Further, it would be unfair to pay different athletes different amounts of money. A wrestler may be the best in the division, but since wrestling doesn’t attract crowds like football and basketball do, he may get paid less than bench-warmers on league-bottom football teams, although potentially putting in twice the work as those players do and being wildly more successful. Title IX further complicates this. The only two sports that earn huge revenue are men’s basketball and football. Following Title IX would require a “50/50 split between men and women, lest schools risk losing access to broader federal funds and support,” (Baccardax), meaning the women’s teams will receive shares of the profit from the men’s teams’ accomplishments. However, the argument to pay players is that the players should get a cut of the revenue they create, but splitting the revenues with teams that didn’t earn them would completely go against that argument in the first place. Since the women’s teams didn’t earn those profits, why are they getting a cut? Don’t misunderstand me, I’m not saying that sports teams’ budgets should only depend on what they can earn on revenues, I’m saying that the current system, where the proceeds get placed back into the schools’ sporting equipment and programs to benefit all sports teams and all students is more fair than it being given to players based on their performance. Currently, everyone reaps the benefits of the proceeds of the school’s success. Not to mention that most of this money comes from schools selling home game tickets, meaning much of this money comes out of the pockets of the students, who would be happiest seeing their money going back to improve the school they attend, not into the pockets of the players.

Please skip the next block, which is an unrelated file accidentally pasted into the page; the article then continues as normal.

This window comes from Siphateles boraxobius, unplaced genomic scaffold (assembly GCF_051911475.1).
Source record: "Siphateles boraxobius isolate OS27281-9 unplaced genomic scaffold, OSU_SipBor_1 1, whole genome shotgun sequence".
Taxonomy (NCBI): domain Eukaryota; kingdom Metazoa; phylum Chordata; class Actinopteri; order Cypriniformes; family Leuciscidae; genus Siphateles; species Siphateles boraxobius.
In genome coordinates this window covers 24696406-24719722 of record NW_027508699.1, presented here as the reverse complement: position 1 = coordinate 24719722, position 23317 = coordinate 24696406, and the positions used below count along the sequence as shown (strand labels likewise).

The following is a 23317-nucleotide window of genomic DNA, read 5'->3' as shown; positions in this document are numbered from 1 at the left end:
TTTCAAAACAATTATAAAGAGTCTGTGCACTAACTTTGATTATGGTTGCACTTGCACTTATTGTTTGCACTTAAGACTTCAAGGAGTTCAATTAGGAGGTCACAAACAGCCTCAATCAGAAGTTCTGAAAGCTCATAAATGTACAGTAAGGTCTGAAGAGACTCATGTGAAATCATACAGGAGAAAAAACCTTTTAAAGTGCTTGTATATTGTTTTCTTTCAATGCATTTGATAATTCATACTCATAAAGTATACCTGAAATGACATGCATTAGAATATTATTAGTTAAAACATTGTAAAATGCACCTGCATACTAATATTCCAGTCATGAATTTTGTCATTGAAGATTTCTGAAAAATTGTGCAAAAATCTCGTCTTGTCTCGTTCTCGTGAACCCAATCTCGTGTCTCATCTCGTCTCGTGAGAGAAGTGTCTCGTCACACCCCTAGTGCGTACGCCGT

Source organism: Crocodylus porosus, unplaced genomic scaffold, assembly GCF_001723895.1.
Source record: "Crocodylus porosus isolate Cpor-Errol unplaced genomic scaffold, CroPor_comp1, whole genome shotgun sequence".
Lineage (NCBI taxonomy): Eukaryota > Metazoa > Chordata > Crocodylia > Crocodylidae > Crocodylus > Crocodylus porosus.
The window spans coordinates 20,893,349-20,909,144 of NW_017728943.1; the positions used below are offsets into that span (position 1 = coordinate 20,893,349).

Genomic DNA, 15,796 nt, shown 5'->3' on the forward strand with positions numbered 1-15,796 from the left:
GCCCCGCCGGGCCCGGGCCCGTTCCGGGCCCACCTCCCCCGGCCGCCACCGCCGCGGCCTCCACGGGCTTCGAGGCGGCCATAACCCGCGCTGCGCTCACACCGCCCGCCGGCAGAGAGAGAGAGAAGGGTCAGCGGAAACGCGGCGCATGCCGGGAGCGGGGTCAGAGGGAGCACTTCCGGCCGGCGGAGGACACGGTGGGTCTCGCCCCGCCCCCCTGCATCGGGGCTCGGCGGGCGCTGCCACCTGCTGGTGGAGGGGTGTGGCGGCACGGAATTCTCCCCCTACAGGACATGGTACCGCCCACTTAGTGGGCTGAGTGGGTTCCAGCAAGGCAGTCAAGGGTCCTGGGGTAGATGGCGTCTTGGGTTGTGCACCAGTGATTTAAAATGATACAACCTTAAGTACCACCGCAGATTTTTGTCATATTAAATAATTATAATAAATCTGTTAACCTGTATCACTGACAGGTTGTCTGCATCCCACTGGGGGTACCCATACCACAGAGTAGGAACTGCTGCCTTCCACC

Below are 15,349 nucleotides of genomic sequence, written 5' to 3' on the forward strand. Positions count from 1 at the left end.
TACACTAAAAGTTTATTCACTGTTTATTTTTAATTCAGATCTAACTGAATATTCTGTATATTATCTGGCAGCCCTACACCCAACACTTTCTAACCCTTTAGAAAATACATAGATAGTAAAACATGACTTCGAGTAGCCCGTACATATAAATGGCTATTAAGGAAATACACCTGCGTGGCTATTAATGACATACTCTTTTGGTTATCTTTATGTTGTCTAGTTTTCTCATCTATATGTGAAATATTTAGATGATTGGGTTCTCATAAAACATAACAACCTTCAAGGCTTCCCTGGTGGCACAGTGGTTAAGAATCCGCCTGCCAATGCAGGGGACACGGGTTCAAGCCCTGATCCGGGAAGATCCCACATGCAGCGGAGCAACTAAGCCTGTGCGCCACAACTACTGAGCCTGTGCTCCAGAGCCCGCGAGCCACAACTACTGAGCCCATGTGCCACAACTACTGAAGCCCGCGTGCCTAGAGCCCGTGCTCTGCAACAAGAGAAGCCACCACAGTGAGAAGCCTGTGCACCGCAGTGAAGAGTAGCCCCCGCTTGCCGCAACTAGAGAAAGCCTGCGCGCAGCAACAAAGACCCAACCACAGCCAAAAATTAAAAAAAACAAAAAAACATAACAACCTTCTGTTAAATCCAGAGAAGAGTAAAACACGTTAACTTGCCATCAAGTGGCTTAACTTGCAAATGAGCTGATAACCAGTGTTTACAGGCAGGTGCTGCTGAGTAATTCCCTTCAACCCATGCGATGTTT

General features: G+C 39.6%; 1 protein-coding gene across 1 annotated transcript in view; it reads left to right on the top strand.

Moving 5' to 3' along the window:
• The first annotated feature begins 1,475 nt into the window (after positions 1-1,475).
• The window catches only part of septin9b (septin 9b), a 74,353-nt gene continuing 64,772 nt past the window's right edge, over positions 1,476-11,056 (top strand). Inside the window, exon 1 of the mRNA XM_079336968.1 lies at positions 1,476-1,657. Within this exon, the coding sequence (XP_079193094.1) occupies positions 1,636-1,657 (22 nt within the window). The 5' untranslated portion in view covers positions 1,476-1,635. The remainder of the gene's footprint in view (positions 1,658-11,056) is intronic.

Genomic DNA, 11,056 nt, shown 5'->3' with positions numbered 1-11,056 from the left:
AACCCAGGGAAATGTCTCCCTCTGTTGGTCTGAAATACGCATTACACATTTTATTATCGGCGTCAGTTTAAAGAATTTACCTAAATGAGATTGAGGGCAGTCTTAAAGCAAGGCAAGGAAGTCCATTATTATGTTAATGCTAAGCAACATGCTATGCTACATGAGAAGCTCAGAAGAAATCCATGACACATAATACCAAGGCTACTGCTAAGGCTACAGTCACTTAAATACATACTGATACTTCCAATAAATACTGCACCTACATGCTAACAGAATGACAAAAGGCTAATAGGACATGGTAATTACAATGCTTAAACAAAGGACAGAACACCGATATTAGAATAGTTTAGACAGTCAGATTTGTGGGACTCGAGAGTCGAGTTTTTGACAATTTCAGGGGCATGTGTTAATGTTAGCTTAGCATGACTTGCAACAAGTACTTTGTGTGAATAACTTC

However, I don’t completely align myself with everything about the current system, as Monks does it his article. What I don’t agree with is that the athletes aren’t allowed to make an income for themselves outside of the NCAA by using their fame. For example, the NCAA forbids the players to sell autographs or make money from jersey sales. Why shouldn’t they be allowed to make money from selling their name? Their name wasn’t given to them by the NCAA or by their college. Their name belongs only to the athlete, and there shouldn’t be restrictions on what they can do with that. Take the Olympics as a real world example. The players aren’t making money from competing directly, but if they make a name for themselves through success, they can turn around and sell merchandise related to their success and profit from it (Hruby). Why shouldn’t college players be able to do the same? You may be thinking that this goes against a point I made earlier – that students shouldn’t be making big money from athletics because colleges will compete over players with enticing promises higher merchandise sales, causing top athletes to transfer schools. However, its doubtful they would make the thousands of dollars from selling jerseys and autographs as they would if they got paid directly from the NCAA or their university. The reason for this, quite honestly, is that no one knows who they are. Can anyone except the most die-hard fans even name three players on their favorite college basketball team? No. Fans cheer schools, not players (Baccardax). So why would someone want to wear a jersey of someone who can’t even be recognized? However, the athletes shouldn’t be barred from trying to sell merchandise.